Rookie Watch
Credit: Brandon Todd

It’s not just coincidence that an upturn in the Panthers’ fortune runs parallel with Derrick Brown taking over as the leader of this defensive line. At Auburn, Brown was often unplayable – the ultimate disruptor against the run and a remarkable nose for the backfield. Just three tackles in his first two games on a young Carolina defensive unit came with two losses. But Brown absolutely exploded in week three as The Panthers tore apart the Chargers. To date, Brown has ten tackles on the season, five for a loss.

Those tackles in the backfield complement the pre-draft report nicely. But it’s the role of a leader, just four games into his professional career, that should impress Carolina fans the most. At Auburn Brown was the king of The Tigers, often putting the team on his back. And it seems set to continue at his new home. Every draft pick was spent on the defensive side of the ball, and with Luke Kuechly retiring someone needed to pick up the mantle. Derrick Brown has not been found wanting.

Linebacker: Kenneth Murray, Los Angeles Chargers

Kenneth Murray, LB, Oklahoma Sooners

Height: 6’2”.   Weight: 234lbs

PRO’S: Physical linebacker with excellent range who makes plays all over the field. 100% effort prospect who attacks the football from snap to end of play. Urgent off the snap with the acceleration to get ahead of down blockers and to the ball carrier. And when he gets there - wow! Murray LOVES to hit. Drives into his opponent with venom. Impressive tackler - pursuit is efficient and rarely misses his man, even with arm tackles. Shows good mobility to slide between blocks and into the backfield and make plays. This athleticism should translate well to pass coverage at the next level.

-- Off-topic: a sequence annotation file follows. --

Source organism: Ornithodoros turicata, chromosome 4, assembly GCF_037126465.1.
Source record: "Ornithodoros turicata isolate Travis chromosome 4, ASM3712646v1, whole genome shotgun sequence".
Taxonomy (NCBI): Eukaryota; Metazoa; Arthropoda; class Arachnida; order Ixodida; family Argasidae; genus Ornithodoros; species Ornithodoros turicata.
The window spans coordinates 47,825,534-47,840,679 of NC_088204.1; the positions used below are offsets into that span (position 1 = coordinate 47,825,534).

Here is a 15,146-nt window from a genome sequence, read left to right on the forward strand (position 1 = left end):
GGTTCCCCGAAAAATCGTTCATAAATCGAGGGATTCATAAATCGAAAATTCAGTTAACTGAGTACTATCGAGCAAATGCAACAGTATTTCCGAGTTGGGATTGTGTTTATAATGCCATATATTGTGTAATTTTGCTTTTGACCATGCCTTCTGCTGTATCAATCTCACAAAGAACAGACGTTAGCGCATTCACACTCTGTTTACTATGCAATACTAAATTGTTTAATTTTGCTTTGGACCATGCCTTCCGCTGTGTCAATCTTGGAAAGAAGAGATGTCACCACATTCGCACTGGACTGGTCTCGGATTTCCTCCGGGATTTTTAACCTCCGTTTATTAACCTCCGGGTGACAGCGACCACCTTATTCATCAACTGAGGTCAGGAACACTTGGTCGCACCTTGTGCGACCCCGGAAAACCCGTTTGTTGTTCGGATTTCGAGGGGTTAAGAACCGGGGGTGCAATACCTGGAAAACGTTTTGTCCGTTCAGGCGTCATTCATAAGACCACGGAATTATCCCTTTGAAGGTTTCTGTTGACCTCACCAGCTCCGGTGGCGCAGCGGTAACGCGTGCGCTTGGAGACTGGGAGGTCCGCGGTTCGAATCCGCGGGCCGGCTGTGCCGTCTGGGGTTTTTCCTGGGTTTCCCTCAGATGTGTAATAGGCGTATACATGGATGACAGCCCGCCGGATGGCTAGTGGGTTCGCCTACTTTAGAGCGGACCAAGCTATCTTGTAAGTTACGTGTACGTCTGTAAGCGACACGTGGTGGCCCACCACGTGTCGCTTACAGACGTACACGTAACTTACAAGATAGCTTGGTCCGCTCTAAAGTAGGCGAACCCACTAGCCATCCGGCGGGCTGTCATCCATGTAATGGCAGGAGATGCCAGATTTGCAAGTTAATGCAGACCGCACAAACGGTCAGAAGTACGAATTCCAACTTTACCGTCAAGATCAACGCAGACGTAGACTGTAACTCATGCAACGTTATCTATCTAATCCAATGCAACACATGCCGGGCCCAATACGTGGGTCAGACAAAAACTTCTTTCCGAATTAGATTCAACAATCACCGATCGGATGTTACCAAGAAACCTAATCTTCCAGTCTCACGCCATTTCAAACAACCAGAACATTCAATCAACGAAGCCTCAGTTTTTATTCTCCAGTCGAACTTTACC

CON’S: Play diagnosis is susceptible to deception. Plenty of occasions on tape where he misreads the play. And because he’s operating at warp speed a little mistake can look like a full blown mess. Only has eyes for the football and can sometimes not be quite as aware of his surroundings as he should be. Game built on athleticism and a noted lack of functional power when engaged with blockers; finds it difficult to shed to the football.

SIMON CARROLL: “A tornado on the field, Murray was born to disrupt offenses. His outstanding athleticism allows him to shoot gaps and be a playmaker behind the line of scrimmage - 36.5 TFL’s and 9.5 sacks in his Oklahoma career testifies to that. Suitable at pretty much any linebacker spot in any alignment, he’s best when he can keep off blocks and zero in on the football.”


Rookie Watch
Credit: Mike Nowak (

Talk about taking over a team. Through four games, Kenneth Murray has played more than 90% of the defensive snaps for The Chargers, more than any other player on that side of the ball save the two starting cornerbacks. After trading back into the first round to draft him it’s no surprise The Chargers inserted him straight into the starting lineup, and Murray has justified that position on the depth chart. 33 combined tackles is more than healthy, with the former Sooner notching up double figures in two of the four games including a dominating performance against the Superbowl champions Kansas City.

From the outset defensive co-ordinator Gus Bradley had big plans for Murray, giving him the responsibility to communicate the play in the huddle and organise the defense pre-snap. Much like Derrick Brown, Murray is already a key piece on his defense. Minor concerns regarding his injury history have proved unfounded through the first four contests, but labelling him a ‘tackling machine’ has predictably come to fruition. The Chargers will be delighted with the early outlook for both their first round selections.

Cornerback: L'Jarius Sneed, Kansas City Chiefs

Credit: Associated Press

A fourth-round pick, L’Jarius Sneed is probably the wildcard on this list. The cornerback class of 2020 was stacked, and guys like CJ Henderson and Jaylon Johnson have made significant impacts on their respective teams. But it’s the versatile playmaker from Louisiana Tech who gets the nod. Predominantly used as a corner in college, Sneed’s aggression and downhill speed had many wondering if he would move to box safety. The Chiefs kept him on the outside, and it has paid dividends.